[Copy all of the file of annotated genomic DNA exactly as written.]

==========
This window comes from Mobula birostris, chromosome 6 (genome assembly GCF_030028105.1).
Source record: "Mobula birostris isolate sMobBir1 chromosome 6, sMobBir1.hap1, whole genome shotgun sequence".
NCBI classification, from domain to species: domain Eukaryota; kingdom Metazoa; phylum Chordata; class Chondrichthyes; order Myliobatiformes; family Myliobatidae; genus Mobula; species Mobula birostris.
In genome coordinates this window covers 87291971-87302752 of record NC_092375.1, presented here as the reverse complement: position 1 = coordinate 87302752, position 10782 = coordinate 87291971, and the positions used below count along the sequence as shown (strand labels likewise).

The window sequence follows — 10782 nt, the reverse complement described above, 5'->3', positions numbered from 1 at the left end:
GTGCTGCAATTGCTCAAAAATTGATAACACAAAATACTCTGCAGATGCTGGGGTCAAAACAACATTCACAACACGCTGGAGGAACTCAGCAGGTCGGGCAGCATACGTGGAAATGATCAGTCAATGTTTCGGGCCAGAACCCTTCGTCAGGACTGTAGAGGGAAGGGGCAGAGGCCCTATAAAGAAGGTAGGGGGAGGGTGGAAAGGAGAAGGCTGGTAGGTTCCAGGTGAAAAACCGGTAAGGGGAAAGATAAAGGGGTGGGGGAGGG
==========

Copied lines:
This window comes from Mobula birostris, chromosome 6 (genome assembly GCF_030028105.1).
Source record: "Mobula birostris isolate sMobBir1 chromosome 6, sMobBir1.hap1, whole genome shotgun sequence".
NCBI classification, from domain to species: domain Eukaryota; kingdom Metazoa; phylum Chordata; class Chondrichthyes; order Myliobatiformes; family Myliobatidae; genus Mobula; species Mobula birostris.
In genome coordinates this window covers 87291971-87302752 of record NC_092375.1, presented here as the reverse complement: position 1 = coordinate 87302752, position 10782 = coordinate 87291971, and the positions used below count along the sequence as shown (strand labels likewise).

The window sequence follows — 10782 nt, the reverse complement described above, 5'->3', positions numbered from 1 at the left end:
GTGCTGCAATTGCTCAAAAATTGATAACACAAAATACTCTGCAGATGCTGGGGTCAAAACAACATTCACAACACGCTGGAGGAACTCAGCAGGTCGGGCAGCATACGTGGAAATGATCAGTCAATGTTTCGGGCCAGAACCCTTCGTCAGGACTGTAGAGGGAAGGGGCAGAGGCCCTATAAAGAAGGTAGGGGGAGGGTGGAAAGGAGAAGGCTGGTAGGTTCCAGGTGAAAAACCGGTAAGGGGAAAGATAAAGGGGTGGGGGAGGG